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dc.contributor.authorMcQualter, JL
dc.contributor.authorDarwiche, R
dc.contributor.authorEwing, C
dc.contributor.authorOnuki, M
dc.contributor.authorKay, TW
dc.contributor.authorHamilton, JA
dc.contributor.authorReid, HH
dc.contributor.authorBernard, CCA
dc.date.available2014-05-21T19:30:31Z
dc.date.issued2001-10-01
dc.identifierhttp://gateway.webofknowledge.com/gateway/Gateway.cgi?GWVersion=2&SrcApp=PARTNER_APP&SrcAuth=LinksAMR&KeyUT=WOS:000171671900002&DestLinkType=FullRecord&DestApp=ALL_WOS&UsrCustomerID=d4d813f4571fa7d6246bdc0dfeca3a1c
dc.identifier.citationMcQualter, J. L., Darwiche, R., Ewing, C., Onuki, M., Kay, T. W., Hamilton, J. A., Reid, H. H. & Bernard, C. C. A. (2001). Granulocyte macrophage colony-stimulating factor: A new putative therapeutic target in multiple sclerosis. JOURNAL OF EXPERIMENTAL MEDICINE, 194 (7), pp.873-881. https://doi.org/10.1084/jem.194.7.873.
dc.identifier.issn0022-1007
dc.identifier.urihttp://hdl.handle.net/11343/26385
dc.descriptionC1 - Journal Articles Refereed
dc.description.abstractExperimental autoimmune encephalomyelitis (EAE), a model for multiple sclerosis, can be induced by immunization with a number of myelin antigens. In particular, myelin oligodendrocyte glycoprotein, a central nervous system (CNS)-specific antigen expressed on the myelin surface, is able to induce a paralytic MS-like disease with extensive CNS inflammation and demyelination in several strains of animals. Although not well understood, the egress of immune cells into the CNS in EAE is governed by a complex interplay between pro and antiinflammatory cytokines and chemokines. The hematopoietic growth factor, granulocyte macrophage colony-stimulating factor (GM-CSF), is considered to play a central role in maintaining chronic inflammation. The present study was designed to investigate the previously unexplored role of GM-CSF in autoimmune-mediated demyelination. GM-CSF(-/)- mice are resistant to EAE, display decreased antigen-specific proliferation of splenocytes, and fail to sustain immune cell infiltrates in the CNS, thus revealing key activities for GM-CSF in the development of inflammatory demyelinating lesions and control of migration and/or proliferation of leukocytes within the CNS. These results hold implications for the pathogenesis of inflammatory and demyelinating diseases and may provide the basis for more effective therapies for inflammatory diseases, and more specifically for multiple sclerosis.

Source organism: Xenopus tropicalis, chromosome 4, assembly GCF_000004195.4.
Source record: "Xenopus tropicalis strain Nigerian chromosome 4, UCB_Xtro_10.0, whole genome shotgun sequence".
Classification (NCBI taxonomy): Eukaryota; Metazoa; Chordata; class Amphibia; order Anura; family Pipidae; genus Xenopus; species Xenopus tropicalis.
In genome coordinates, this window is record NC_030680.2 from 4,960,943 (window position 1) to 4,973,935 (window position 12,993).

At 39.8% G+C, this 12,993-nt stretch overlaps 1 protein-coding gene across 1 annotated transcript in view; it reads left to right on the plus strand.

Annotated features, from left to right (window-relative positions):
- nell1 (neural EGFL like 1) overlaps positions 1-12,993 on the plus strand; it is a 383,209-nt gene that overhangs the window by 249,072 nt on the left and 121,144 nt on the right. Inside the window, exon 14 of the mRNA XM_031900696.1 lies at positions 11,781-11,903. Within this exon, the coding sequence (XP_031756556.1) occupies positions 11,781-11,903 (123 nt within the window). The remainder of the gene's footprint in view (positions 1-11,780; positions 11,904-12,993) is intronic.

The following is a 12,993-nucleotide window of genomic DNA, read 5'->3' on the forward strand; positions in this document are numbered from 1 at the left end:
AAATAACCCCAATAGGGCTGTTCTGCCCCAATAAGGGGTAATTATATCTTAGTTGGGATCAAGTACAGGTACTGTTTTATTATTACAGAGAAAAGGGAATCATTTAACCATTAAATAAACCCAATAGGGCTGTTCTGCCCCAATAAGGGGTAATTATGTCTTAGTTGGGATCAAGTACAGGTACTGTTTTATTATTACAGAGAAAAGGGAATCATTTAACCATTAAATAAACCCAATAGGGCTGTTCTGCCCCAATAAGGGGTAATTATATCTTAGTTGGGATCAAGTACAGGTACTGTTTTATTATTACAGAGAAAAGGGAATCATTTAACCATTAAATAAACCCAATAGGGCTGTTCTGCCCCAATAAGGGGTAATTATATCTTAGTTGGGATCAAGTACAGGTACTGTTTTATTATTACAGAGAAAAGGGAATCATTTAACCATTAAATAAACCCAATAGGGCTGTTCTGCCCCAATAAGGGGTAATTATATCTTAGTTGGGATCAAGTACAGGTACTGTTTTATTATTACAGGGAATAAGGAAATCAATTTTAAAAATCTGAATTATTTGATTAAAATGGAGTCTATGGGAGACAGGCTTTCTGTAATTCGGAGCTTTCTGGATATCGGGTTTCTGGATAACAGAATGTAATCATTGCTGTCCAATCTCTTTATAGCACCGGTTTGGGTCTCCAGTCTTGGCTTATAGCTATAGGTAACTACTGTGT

dc.formatapplication/pdf
dc.languageEnglish
dc.publisherROCKEFELLER UNIV PRESS
dc.subjectNeurology and Neuromuscular Diseases; Nervous System and Disorders
dc.titleGranulocyte macrophage colony-stimulating factor: A new putative therapeutic target in multiple sclerosis
dc.typeJournal Article
dc.identifier.doi10.1084/jem.194.7.873
melbourne.peerreviewPeer Reviewed
melbourne.affiliationThe University of Melbourne
melbourne.affiliation.departmentMedicine - Royal Melbourne And Western Hospitals
melbourne.source.titleJOURNAL OF EXPERIMENTAL MEDICINE
melbourne.source.volume194
melbourne.source.issue7
melbourne.source.pages873-881
dc.rights.licenseCC BY-NC-SA
melbourne.publicationid399
melbourne.elementsid246527
melbourne.openaccess.pmchttp://www.ncbi.nlm.nih.gov/pmc/articles/PMC2193476
melbourne.contributor.authorKay, Thomas
melbourne.contributor.authorHamilton, John
dc.identifier.eissn1540-9538
melbourne.accessrightsAccess this item via the Open Access location


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